The Categorical Imperative fails for me because it does not matter to me whether everyone lies when they wish or not. I place no moral value on not-lying, just as I place none on lying. There is literally nothing I can "will" to become universal law.
I have a similar problem with theological sources of morality. Such codes rely upon obedience to a higher power which will punish you if you do not obey, and reward you if you do. What fear have I of punishment? What desire have I for reward? It breaks down immediately once you remove emotion from the equation.
Secular humanism is as much a fool's errand as theology. Such a philosophy presupposes the "specialness" of humans, the need to regard all humans as equal moral agents. What basis the specialness of humanity? Sapience? Perhaps. If humans are the only sapient life form in existence, as we are on Earth, then perhaps we are special. And if our mission discovers sapient alien life, as many hope? Humanity's specialness diminishes.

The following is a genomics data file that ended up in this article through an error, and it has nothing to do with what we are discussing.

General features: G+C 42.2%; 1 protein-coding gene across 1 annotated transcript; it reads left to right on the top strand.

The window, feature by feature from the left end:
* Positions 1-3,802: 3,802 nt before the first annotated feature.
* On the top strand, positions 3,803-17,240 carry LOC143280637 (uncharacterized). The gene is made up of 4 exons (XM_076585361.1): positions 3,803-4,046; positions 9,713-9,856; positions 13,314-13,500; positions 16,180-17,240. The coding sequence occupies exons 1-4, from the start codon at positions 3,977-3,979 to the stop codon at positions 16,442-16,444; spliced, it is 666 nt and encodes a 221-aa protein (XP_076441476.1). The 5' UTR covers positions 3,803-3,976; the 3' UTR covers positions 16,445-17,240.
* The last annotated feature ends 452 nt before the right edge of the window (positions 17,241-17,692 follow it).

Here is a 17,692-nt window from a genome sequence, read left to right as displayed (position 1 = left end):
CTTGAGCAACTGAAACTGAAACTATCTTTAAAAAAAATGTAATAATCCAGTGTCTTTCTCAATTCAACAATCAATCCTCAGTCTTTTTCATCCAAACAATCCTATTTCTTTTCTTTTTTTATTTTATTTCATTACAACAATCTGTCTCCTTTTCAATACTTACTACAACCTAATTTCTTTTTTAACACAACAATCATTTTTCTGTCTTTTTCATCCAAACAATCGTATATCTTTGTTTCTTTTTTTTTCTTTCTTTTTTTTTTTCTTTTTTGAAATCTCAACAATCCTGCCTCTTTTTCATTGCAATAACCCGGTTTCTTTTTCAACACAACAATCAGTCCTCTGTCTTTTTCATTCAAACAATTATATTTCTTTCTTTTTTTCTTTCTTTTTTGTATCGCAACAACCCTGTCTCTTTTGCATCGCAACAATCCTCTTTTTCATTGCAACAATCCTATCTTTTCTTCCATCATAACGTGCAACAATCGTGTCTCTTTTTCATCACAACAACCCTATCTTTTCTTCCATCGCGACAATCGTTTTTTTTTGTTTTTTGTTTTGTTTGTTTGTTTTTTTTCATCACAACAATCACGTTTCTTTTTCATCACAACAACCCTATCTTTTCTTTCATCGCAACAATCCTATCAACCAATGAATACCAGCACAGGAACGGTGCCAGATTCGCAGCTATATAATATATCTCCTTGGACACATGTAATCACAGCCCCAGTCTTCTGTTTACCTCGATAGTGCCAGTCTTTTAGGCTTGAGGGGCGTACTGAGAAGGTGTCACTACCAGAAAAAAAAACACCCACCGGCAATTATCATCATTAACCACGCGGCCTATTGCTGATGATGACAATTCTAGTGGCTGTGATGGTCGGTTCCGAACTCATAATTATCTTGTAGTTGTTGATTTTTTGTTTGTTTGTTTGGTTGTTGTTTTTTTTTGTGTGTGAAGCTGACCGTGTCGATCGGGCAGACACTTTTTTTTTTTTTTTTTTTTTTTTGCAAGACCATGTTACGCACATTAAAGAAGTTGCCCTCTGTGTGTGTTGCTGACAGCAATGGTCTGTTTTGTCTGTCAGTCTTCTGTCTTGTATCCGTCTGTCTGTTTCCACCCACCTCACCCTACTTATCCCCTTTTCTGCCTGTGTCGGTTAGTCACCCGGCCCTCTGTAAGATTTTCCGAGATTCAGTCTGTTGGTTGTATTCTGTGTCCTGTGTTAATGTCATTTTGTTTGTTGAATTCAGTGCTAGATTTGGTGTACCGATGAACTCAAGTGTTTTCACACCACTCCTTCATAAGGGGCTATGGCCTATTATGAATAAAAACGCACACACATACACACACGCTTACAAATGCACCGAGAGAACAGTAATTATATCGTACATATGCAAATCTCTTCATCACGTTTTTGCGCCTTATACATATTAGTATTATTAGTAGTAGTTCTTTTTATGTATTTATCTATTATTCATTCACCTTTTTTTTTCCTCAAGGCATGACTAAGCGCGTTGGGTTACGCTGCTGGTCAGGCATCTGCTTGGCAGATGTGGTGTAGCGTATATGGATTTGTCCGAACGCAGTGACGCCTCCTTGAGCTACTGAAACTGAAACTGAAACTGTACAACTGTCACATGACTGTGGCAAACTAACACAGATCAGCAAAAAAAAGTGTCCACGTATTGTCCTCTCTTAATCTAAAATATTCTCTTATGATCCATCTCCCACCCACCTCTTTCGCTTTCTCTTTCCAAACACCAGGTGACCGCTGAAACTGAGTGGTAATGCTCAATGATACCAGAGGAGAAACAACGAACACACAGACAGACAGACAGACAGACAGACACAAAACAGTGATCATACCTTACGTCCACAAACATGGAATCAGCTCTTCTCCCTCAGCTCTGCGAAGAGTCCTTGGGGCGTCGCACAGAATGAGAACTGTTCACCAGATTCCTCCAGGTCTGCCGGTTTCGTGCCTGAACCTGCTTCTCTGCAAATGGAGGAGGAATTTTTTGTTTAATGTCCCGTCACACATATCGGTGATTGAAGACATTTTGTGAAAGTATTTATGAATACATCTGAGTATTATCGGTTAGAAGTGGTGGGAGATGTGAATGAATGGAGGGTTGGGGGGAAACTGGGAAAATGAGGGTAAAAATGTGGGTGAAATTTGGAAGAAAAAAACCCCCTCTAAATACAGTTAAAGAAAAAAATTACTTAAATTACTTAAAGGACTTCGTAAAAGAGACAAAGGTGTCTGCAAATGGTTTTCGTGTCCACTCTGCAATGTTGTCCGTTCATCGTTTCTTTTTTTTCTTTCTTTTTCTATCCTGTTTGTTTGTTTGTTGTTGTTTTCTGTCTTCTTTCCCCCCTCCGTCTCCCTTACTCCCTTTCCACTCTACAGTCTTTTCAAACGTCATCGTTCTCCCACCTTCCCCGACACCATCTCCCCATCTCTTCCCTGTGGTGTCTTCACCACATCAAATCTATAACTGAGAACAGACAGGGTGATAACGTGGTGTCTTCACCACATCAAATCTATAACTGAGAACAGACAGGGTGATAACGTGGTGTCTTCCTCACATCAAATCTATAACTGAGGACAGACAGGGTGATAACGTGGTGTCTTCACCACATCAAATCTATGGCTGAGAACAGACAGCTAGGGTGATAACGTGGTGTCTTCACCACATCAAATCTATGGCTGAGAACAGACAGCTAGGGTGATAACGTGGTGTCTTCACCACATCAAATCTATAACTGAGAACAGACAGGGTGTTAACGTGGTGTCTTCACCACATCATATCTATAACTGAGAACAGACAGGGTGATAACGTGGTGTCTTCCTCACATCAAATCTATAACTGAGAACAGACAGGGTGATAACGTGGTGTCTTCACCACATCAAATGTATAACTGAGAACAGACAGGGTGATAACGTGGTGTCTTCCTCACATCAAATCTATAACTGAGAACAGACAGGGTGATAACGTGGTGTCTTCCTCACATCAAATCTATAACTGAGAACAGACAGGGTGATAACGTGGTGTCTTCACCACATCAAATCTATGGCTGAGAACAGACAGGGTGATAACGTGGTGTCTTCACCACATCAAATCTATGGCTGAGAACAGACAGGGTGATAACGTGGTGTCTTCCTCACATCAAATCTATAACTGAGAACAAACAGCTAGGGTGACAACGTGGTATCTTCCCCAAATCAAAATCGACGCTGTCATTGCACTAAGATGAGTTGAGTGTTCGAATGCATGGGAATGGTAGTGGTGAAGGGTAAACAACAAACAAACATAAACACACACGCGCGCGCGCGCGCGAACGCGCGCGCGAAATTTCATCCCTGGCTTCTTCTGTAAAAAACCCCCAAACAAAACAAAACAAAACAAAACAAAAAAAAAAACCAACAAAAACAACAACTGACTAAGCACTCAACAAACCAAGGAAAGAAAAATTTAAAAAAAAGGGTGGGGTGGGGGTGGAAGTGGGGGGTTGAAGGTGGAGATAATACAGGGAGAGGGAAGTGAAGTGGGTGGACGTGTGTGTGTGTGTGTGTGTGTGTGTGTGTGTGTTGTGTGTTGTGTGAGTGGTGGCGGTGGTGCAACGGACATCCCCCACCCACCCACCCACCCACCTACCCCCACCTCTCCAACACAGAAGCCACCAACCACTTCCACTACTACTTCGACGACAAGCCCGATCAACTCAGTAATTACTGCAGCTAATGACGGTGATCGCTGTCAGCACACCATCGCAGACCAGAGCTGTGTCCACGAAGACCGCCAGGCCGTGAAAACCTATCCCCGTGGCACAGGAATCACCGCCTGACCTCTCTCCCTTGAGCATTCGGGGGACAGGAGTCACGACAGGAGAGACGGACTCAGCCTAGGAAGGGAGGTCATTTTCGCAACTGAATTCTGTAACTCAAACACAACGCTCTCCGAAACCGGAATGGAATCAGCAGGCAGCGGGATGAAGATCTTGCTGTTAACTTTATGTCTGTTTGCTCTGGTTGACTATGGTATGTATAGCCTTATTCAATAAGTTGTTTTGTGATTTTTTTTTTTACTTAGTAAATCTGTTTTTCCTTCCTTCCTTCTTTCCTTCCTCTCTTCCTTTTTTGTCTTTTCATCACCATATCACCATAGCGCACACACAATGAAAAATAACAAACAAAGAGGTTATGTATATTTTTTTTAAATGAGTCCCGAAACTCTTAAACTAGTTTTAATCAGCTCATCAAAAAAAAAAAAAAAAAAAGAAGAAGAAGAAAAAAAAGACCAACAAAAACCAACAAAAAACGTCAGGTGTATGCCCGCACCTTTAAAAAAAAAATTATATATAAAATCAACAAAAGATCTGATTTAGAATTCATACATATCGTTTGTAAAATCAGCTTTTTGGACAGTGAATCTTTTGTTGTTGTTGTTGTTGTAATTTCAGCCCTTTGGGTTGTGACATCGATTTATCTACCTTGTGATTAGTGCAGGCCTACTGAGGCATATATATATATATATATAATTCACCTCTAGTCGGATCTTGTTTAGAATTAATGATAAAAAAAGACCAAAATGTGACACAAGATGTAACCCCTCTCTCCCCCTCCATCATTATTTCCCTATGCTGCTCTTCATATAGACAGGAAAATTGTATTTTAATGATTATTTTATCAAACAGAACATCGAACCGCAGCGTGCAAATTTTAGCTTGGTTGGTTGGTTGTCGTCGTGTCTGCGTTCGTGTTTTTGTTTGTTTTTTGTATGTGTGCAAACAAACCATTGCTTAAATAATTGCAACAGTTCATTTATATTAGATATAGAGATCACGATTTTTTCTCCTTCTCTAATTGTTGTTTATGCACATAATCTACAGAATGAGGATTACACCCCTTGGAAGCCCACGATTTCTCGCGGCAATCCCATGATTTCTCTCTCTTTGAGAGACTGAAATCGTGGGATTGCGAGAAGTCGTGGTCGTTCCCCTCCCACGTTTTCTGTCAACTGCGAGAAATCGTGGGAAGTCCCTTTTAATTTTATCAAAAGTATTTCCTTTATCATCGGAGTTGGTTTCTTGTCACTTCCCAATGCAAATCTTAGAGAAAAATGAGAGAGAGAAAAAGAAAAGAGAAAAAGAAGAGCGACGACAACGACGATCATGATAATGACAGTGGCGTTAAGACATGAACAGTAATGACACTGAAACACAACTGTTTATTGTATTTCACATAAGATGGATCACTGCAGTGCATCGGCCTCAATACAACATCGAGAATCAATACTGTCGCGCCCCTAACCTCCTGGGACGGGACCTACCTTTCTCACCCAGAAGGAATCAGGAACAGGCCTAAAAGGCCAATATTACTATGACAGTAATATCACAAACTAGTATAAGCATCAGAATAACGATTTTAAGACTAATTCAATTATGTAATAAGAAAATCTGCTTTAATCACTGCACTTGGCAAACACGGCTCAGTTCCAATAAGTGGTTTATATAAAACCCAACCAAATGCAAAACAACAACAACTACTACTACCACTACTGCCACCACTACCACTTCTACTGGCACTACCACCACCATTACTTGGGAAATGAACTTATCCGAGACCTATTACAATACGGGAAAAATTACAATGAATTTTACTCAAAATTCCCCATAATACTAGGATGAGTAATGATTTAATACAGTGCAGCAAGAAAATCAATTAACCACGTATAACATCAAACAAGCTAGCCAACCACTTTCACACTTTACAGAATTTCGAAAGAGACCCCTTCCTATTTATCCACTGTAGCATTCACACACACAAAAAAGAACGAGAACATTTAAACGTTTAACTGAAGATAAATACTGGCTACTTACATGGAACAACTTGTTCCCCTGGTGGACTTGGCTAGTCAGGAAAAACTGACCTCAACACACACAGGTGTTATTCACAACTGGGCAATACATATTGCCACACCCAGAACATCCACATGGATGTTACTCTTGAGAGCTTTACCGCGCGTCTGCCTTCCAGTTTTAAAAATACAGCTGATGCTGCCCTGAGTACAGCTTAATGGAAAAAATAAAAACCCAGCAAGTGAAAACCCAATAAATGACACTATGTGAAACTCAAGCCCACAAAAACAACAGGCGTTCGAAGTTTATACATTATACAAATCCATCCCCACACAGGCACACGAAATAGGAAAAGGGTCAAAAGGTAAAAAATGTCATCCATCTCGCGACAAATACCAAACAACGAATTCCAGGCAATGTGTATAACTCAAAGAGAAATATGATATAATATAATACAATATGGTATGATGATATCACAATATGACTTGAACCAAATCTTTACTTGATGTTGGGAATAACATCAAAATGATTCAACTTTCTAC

Some have suggested I would be a good nihilist. Perhaps. In some ways, my non-beliefs are in line with the tenets of nihilism. Or they would be, if I could accept a "non-belief" as a thing akin to a belief. Nihilism, however, seems to involve in most of its adherents a sort of world-weary cynicism that I cannot truly comprehend or explore. Even in those who do not feel this way, to embrace a philosophy, to append its name to yourself, requires an effort of recognition and sympathy with its views that I cannot perform.
Ultimately, the quest for moral understanding may be utterly futile. No philosophy can truly be formed and followed in the absence of emotion. But then again, there is also the possibility that, if there are aliens out there, they may have solved the problem themselves. That supposes there is a problem, of course, but one must make certain presuppositions to enable any course of action.